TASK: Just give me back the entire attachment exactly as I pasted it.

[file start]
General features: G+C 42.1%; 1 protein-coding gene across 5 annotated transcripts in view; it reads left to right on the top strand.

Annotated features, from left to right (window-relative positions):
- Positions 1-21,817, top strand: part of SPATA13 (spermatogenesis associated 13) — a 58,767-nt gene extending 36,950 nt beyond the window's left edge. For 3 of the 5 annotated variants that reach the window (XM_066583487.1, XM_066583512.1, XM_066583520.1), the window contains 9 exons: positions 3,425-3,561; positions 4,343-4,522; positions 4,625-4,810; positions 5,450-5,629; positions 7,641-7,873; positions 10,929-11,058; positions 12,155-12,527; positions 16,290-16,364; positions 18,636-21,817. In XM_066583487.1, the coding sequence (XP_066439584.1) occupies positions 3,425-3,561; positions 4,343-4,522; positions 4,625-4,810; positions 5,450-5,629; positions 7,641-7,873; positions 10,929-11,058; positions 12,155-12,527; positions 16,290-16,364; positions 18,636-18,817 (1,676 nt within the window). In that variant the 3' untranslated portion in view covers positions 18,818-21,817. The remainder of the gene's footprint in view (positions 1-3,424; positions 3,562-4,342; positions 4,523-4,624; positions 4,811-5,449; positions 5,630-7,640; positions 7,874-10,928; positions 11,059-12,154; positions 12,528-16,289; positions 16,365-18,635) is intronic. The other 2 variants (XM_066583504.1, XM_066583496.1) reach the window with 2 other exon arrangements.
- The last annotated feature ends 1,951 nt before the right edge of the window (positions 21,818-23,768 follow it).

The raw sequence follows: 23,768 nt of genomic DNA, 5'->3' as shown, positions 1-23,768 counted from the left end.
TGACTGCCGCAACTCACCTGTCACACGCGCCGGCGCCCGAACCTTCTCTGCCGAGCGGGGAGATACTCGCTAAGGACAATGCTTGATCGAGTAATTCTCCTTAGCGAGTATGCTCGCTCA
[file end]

General features: G+C 42.1%; 1 protein-coding gene across 5 annotated transcripts in view; it reads left to right on the top strand.

Annotated features, from left to right (window-relative positions):
- Positions 1-21,817, top strand: part of SPATA13 (spermatogenesis associated 13) — a 58,767-nt gene extending 36,950 nt beyond the window's left edge. For 3 of the 5 annotated variants that reach the window (XM_066583487.1, XM_066583512.1, XM_066583520.1), the window contains 9 exons: positions 3,425-3,561; positions 4,343-4,522; positions 4,625-4,810; positions 5,450-5,629; positions 7,641-7,873; positions 10,929-11,058; positions 12,155-12,527; positions 16,290-16,364; positions 18,636-21,817. In XM_066583487.1, the coding sequence (XP_066439584.1) occupies positions 3,425-3,561; positions 4,343-4,522; positions 4,625-4,810; positions 5,450-5,629; positions 7,641-7,873; positions 10,929-11,058; positions 12,155-12,527; positions 16,290-16,364; positions 18,636-18,817 (1,676 nt within the window). In that variant the 3' untranslated portion in view covers positions 18,818-21,817. The remainder of the gene's footprint in view (positions 1-3,424; positions 3,562-4,342; positions 4,523-4,624; positions 4,811-5,449; positions 5,630-7,640; positions 7,874-10,928; positions 11,059-12,154; positions 12,528-16,289; positions 16,365-18,635) is intronic. The other 2 variants (XM_066583504.1, XM_066583496.1) reach the window with 2 other exon arrangements.
- The last annotated feature ends 1,951 nt before the right edge of the window (positions 21,818-23,768 follow it).

The raw sequence follows: 23,768 nt of genomic DNA, 5'->3' as shown, positions 1-23,768 counted from the left end.
TGACTGCCGCAACTCACCTGTCACACGCGCCGGCGCCCGAACCTTCTCTGCCGAGCGGGGAGATACTCGCTAAGGACAATGCTTGATCGAGTAATTCTCCTTAGCGAGTATGCTCGCTCA